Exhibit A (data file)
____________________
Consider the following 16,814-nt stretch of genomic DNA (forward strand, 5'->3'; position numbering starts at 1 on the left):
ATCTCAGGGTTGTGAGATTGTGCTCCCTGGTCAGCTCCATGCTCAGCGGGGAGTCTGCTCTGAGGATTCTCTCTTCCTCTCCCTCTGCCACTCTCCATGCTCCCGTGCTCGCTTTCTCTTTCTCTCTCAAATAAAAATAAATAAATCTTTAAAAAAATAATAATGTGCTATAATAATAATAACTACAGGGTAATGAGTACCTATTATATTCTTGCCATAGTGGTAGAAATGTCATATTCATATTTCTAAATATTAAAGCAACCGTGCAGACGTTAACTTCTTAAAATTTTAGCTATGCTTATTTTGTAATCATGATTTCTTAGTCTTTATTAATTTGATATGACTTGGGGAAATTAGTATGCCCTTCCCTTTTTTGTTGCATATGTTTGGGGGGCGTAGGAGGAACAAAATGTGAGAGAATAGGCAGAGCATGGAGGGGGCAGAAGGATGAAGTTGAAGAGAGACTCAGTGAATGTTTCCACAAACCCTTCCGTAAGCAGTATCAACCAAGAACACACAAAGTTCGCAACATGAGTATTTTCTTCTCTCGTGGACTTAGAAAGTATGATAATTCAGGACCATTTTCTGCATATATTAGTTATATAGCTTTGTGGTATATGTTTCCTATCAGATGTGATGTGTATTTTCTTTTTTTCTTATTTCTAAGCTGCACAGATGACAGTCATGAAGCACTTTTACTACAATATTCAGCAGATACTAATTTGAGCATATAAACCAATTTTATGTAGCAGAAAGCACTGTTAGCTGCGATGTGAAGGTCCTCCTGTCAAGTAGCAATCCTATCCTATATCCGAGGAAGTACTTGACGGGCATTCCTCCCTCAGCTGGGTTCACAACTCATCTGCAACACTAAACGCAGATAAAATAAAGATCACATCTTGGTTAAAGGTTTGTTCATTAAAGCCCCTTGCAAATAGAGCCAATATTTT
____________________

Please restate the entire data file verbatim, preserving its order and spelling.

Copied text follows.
Consider the following 16,814-nt stretch of genomic DNA (forward strand, 5'->3'; position numbering starts at 1 on the left):
ATCTCAGGGTTGTGAGATTGTGCTCCCTGGTCAGCTCCATGCTCAGCGGGGAGTCTGCTCTGAGGATTCTCTCTTCCTCTCCCTCTGCCACTCTCCATGCTCCCGTGCTCGCTTTCTCTTTCTCTCTCAAATAAAAATAAATAAATCTTTAAAAAAATAATAATGTGCTATAATAATAATAACTACAGGGTAATGAGTACCTATTATATTCTTGCCATAGTGGTAGAAATGTCATATTCATATTTCTAAATATTAAAGCAACCGTGCAGACGTTAACTTCTTAAAATTTTAGCTATGCTTATTTTGTAATCATGATTTCTTAGTCTTTATTAATTTGATATGACTTGGGGAAATTAGTATGCCCTTCCCTTTTTTGTTGCATATGTTTGGGGGGCGTAGGAGGAACAAAATGTGAGAGAATAGGCAGAGCATGGAGGGGGCAGAAGGATGAAGTTGAAGAGAGACTCAGTGAATGTTTCCACAAACCCTTCCGTAAGCAGTATCAACCAAGAACACACAAAGTTCGCAACATGAGTATTTTCTTCTCTCGTGGACTTAGAAAGTATGATAATTCAGGACCATTTTCTGCATATATTAGTTATATAGCTTTGTGGTATATGTTTCCTATCAGATGTGATGTGTATTTTCTTTTTTTCTTATTTCTAAGCTGCACAGATGACAGTCATGAAGCACTTTTACTACAATATTCAGCAGATACTAATTTGAGCATATAAACCAATTTTATGTAGCAGAAAGCACTGTTAGCTGCGATGTGAAGGTCCTCCTGTCAAGTAGCAATCCTATCCTATATCCGAGGAAGTACTTGACGGGCATTCCTCCCTCAGCTGGGTTCACAACTCATCTGCAACACTAAACGCAGATAAAATAAAGATCACATCTTGGTTAAAGGTTTGTTCATTAAAGCCCCTTGCAAATAGAGCCAATATTTT